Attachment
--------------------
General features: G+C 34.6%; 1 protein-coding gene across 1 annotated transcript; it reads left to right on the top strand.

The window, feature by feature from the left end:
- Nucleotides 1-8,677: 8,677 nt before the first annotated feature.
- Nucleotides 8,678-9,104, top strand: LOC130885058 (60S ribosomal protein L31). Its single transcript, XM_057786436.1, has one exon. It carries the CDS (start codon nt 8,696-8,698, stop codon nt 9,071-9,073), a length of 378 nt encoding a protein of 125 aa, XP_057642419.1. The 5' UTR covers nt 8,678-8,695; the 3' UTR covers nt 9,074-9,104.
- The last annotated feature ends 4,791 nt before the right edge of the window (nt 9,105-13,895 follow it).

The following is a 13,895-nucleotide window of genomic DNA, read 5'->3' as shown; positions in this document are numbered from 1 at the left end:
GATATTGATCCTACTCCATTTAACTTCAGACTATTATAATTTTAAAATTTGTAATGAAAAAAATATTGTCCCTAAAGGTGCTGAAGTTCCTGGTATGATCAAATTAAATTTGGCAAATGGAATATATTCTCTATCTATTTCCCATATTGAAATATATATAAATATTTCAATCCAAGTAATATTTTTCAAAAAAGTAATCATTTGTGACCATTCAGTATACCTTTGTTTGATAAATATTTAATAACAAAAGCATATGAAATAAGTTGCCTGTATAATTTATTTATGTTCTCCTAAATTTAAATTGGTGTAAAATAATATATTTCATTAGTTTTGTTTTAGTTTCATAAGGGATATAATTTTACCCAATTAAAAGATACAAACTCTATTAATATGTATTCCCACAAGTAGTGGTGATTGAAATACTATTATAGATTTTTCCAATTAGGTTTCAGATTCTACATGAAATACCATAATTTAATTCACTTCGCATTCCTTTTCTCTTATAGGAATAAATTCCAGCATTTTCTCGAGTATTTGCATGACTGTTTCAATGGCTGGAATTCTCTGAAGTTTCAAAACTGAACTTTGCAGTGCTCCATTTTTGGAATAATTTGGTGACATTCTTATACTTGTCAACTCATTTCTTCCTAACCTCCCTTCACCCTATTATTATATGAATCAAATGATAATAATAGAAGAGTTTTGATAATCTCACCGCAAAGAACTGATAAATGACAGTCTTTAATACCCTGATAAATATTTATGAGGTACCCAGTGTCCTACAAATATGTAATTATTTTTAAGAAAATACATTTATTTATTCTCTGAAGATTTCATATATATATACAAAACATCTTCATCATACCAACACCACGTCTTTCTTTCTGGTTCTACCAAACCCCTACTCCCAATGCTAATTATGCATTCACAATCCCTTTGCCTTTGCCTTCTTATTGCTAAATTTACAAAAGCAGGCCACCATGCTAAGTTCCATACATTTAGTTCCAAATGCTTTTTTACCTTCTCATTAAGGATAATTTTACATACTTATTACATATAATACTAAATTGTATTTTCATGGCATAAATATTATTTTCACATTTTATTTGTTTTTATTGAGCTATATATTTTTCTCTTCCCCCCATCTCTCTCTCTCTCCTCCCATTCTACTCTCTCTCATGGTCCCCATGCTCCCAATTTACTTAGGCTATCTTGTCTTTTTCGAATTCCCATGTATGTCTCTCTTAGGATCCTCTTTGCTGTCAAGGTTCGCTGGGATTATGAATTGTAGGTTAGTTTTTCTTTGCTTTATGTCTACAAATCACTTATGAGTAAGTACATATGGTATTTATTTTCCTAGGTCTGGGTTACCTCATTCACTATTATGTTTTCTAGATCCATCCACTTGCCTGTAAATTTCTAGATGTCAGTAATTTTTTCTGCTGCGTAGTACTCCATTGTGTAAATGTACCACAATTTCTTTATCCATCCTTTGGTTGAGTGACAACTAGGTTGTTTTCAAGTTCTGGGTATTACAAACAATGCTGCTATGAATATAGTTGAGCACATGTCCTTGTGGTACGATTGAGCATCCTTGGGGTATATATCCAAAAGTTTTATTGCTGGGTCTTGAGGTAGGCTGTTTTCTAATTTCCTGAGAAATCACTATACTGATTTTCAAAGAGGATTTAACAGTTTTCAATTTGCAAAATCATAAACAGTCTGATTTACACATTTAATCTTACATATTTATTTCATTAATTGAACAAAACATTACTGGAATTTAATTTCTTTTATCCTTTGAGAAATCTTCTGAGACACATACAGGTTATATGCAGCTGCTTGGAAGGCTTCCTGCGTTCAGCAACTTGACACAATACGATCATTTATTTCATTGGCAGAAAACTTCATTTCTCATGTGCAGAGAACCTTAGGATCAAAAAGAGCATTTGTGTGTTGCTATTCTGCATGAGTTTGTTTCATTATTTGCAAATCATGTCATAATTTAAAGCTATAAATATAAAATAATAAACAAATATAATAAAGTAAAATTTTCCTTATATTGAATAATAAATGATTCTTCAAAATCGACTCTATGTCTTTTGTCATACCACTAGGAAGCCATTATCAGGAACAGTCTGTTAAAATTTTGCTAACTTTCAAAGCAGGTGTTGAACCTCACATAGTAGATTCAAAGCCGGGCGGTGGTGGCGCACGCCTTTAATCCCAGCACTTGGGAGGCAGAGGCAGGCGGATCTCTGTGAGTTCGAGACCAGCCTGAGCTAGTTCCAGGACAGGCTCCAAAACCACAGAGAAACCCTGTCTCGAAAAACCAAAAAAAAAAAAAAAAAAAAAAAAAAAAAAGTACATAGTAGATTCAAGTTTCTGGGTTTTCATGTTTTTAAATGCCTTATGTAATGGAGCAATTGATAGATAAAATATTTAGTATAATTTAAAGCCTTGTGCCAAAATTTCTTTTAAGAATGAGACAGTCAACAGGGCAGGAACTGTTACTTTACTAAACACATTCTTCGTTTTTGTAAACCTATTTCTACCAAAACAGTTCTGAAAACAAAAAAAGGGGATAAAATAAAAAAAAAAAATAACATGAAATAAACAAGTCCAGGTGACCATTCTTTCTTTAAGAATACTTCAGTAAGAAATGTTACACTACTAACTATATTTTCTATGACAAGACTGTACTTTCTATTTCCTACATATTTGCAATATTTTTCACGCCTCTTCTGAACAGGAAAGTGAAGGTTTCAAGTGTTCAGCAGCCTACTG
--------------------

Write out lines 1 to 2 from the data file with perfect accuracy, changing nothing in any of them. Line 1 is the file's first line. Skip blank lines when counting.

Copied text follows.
General features: G+C 34.6%; 1 protein-coding gene across 1 annotated transcript; it reads left to right on the top strand.

The window, feature by feature from the left end: